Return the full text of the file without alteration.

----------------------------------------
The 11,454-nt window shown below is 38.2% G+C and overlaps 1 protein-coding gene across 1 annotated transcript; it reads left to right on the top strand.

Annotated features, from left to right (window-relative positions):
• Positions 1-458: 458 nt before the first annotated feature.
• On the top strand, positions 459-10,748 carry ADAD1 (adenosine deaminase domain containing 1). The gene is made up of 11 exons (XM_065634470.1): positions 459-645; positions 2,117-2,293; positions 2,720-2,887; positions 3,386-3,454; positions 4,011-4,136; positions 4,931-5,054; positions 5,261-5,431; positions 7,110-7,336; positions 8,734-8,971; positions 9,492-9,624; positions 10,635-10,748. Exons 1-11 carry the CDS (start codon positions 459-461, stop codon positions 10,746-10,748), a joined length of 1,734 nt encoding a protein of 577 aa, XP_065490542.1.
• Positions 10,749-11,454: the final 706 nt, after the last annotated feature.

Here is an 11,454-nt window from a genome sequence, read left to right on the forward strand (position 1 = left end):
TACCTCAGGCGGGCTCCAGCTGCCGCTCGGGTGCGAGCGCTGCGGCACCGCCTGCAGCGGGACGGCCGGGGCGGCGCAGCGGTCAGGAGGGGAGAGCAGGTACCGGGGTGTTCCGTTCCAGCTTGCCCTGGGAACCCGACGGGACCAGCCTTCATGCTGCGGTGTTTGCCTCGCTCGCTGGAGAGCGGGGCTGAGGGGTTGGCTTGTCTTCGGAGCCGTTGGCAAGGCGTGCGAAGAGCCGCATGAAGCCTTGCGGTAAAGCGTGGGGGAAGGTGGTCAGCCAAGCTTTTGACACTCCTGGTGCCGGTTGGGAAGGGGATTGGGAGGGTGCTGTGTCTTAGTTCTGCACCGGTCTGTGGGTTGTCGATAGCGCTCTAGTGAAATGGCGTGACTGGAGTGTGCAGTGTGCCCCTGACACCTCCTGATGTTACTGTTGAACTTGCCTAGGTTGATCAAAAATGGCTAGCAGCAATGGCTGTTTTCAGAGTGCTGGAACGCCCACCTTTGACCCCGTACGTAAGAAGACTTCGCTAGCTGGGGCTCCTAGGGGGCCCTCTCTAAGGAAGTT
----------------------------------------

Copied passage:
The 11,454-nt window shown below is 38.2% G+C and overlaps 1 protein-coding gene across 1 annotated transcript; it reads left to right on the top strand.

Annotated features, from left to right (window-relative positions):
• Positions 1-458: 458 nt before the first annotated feature.
• On the top strand, positions 459-10,748 carry ADAD1 (adenosine deaminase domain containing 1). The gene is made up of 11 exons (XM_065634470.1): positions 459-645; positions 2,117-2,293; positions 2,720-2,887; positions 3,386-3,454; positions 4,011-4,136; positions 4,931-5,054; positions 5,261-5,431; positions 7,110-7,336; positions 8,734-8,971; positions 9,492-9,624; positions 10,635-10,748. Exons 1-11 carry the CDS (start codon positions 459-461, stop codon positions 10,746-10,748), a joined length of 1,734 nt encoding a protein of 577 aa, XP_065490542.1.
• Positions 10,749-11,454: the final 706 nt, after the last annotated feature.

Here is an 11,454-nt window from a genome sequence, read left to right on the forward strand (position 1 = left end):
TACCTCAGGCGGGCTCCAGCTGCCGCTCGGGTGCGAGCGCTGCGGCACCGCCTGCAGCGGGACGGCCGGGGCGGCGCAGCGGTCAGGAGGGGAGAGCAGGTACCGGGGTGTTCCGTTCCAGCTTGCCCTGGGAACCCGACGGGACCAGCCTTCATGCTGCGGTGTTTGCCTCGCTCGCTGGAGAGCGGGGCTGAGGGGTTGGCTTGTCTTCGGAGCCGTTGGCAAGGCGTGCGAAGAGCCGCATGAAGCCTTGCGGTAAAGCGTGGGGGAAGGTGGTCAGCCAAGCTTTTGACACTCCTGGTGCCGGTTGGGAAGGGGATTGGGAGGGTGCTGTGTCTTAGTTCTGCACCGGTCTGTGGGTTGTCGATAGCGCTCTAGTGAAATGGCGTGACTGGAGTGTGCAGTGTGCCCCTGACACCTCCTGATGTTACTGTTGAACTTGCCTAGGTTGATCAAAAATGGCTAGCAGCAATGGCTGTTTTCAGAGTGCTGGAACGCCCACCTTTGACCCCGTACGTAAGAAGACTTCGCTAGCTGGGGCTCCTAGGGGGCCCTCTCTAAGGAAGTT